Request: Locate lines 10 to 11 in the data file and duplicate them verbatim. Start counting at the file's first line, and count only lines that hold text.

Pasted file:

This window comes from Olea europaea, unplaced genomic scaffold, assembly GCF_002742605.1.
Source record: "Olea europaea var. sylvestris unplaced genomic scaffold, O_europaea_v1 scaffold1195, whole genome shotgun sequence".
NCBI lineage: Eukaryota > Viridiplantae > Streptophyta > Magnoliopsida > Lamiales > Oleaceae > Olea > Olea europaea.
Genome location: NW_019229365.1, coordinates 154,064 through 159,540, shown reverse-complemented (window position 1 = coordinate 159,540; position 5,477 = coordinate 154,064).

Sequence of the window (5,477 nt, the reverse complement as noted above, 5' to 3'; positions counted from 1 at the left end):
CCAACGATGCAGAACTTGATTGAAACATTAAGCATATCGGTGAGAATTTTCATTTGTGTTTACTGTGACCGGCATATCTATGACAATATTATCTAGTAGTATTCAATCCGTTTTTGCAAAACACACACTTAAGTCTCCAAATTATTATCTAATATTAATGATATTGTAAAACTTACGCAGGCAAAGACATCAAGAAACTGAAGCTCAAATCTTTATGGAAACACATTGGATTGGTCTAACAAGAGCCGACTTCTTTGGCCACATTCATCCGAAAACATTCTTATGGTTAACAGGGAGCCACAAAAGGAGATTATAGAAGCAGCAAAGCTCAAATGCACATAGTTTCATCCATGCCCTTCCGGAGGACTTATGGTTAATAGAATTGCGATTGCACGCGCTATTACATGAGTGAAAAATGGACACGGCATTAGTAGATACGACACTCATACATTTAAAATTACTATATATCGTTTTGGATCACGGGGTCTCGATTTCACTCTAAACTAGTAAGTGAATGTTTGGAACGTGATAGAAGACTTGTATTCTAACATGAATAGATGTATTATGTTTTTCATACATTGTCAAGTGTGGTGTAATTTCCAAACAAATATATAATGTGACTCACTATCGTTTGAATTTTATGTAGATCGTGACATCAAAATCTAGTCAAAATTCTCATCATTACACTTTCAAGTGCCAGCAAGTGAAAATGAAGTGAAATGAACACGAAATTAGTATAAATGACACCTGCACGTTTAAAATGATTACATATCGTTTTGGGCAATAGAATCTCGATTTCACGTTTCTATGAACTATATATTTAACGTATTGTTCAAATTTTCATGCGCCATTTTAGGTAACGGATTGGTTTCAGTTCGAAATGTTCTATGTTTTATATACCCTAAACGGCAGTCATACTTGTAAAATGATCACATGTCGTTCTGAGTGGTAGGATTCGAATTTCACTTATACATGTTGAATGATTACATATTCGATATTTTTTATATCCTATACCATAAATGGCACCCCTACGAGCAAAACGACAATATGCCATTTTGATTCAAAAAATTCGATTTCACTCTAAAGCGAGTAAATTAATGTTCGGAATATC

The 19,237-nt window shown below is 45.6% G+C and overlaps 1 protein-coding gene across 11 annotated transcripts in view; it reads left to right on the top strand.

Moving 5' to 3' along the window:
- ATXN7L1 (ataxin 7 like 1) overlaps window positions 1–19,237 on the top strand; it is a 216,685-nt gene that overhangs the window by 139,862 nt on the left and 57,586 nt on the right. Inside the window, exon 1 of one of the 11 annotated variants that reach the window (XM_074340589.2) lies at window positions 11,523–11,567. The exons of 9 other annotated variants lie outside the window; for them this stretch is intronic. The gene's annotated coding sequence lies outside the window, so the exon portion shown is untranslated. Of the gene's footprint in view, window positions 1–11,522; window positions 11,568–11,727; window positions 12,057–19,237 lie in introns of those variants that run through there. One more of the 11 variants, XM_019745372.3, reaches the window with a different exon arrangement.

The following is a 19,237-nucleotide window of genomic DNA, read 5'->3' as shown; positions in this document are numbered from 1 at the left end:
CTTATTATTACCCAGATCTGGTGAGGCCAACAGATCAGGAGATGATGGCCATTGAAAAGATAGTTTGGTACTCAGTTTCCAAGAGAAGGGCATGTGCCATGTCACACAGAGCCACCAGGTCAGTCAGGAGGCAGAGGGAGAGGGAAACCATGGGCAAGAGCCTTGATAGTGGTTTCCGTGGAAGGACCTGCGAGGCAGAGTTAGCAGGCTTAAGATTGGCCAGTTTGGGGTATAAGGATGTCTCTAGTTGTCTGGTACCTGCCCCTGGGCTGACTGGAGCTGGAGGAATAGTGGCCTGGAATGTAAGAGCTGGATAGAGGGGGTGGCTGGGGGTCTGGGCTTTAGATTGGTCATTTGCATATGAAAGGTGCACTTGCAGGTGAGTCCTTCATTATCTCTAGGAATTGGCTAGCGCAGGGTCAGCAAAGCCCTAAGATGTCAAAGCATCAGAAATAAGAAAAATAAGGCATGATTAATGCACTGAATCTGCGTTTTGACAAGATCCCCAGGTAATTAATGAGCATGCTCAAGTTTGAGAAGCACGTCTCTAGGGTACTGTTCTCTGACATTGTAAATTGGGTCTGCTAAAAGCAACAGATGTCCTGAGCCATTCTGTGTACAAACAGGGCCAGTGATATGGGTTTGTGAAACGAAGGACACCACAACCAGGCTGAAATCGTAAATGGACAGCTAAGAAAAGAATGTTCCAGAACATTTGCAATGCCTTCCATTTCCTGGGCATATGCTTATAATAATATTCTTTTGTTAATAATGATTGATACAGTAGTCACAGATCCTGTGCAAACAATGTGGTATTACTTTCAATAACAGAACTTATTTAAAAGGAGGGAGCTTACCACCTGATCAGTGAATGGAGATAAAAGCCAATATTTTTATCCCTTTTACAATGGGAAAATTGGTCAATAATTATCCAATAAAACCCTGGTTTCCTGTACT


The following is a 19,237-nucleotide window of genomic DNA, read 5'->3' as shown; positions in this document are numbered from 1 at the left end:
CTTATTATTACCCAGATCTGGTGAGGCCAACAGATCAGGAGATGATGGCCATTGAAAAGATAGTTTGGTACTCAGTTTCCAAGAGAAGGGCATGTGCCATGTCACACAGAGCCACCAGGTCAGTCAGGAGGCAGAGGGAGAGGGAAACCATGGGCAAGAGCCTTGATAGTGGTTTCCGTGGAAGGACCTGCGAGGCAGAGTTAGCAGGCTTAAGATTGGCCAGTTTGGGGTATAAGGATGTCTCTAGTTGTCTGGTACCTGCCCCTGGGCTGACTGGAGCTGGAGGAATAGTGGCCTGGAATGTAAGAGCTGGATAGAGGGGGTGGCTGGGGGTCTGGGCTTTAGATTGGTCATTTGCATATGAAAGGTGCACTTGCAGGTGAGTCCTTCATTATCTCTAGGAATTGGCTAGCGCAGGGTCAGCAAAGCCCTAAGATGTCAAAGCATCAGAAATAAGAAAAATAAGGCATGATTAATGCACTGAATCTGCGTTTTGACAAGATCCCCAGGTAATTAATGAGCATGCTCAAGTTTGAGAAGCACGTCTCTAGGGTACTGTTCTCTGACATTGTAAATTGGGTCTGCTAAAAGCAACAGATGTCCTGAGCCATTCTGTGTACAAACAGGGCCAGTGATATGGGTTTGTGAAACGAAGGACACCACAACCAGGCTGAAATCGTAAATGGACAGCTAAGAAAAGAATGTTCCAGAACATTTGCAATGCCTTCCATTTCCTGGGCATATGCTTATAATAATATTCTTTTGTTAATAATGATTGATACAGTAGTCACAGATCCTGTGCAAACAATGTGGTATTACTTTCAATAACAGAACTTATTTAAAAGGAGGGAGCTTACCACCTGATCAGTGAATGGAGATAAAAGCCAATATTTTTATCCCTTTTACAATGGGAAAATTGGTCAATAATTATCCAATAAAACCCTGGTTTCCTGTACT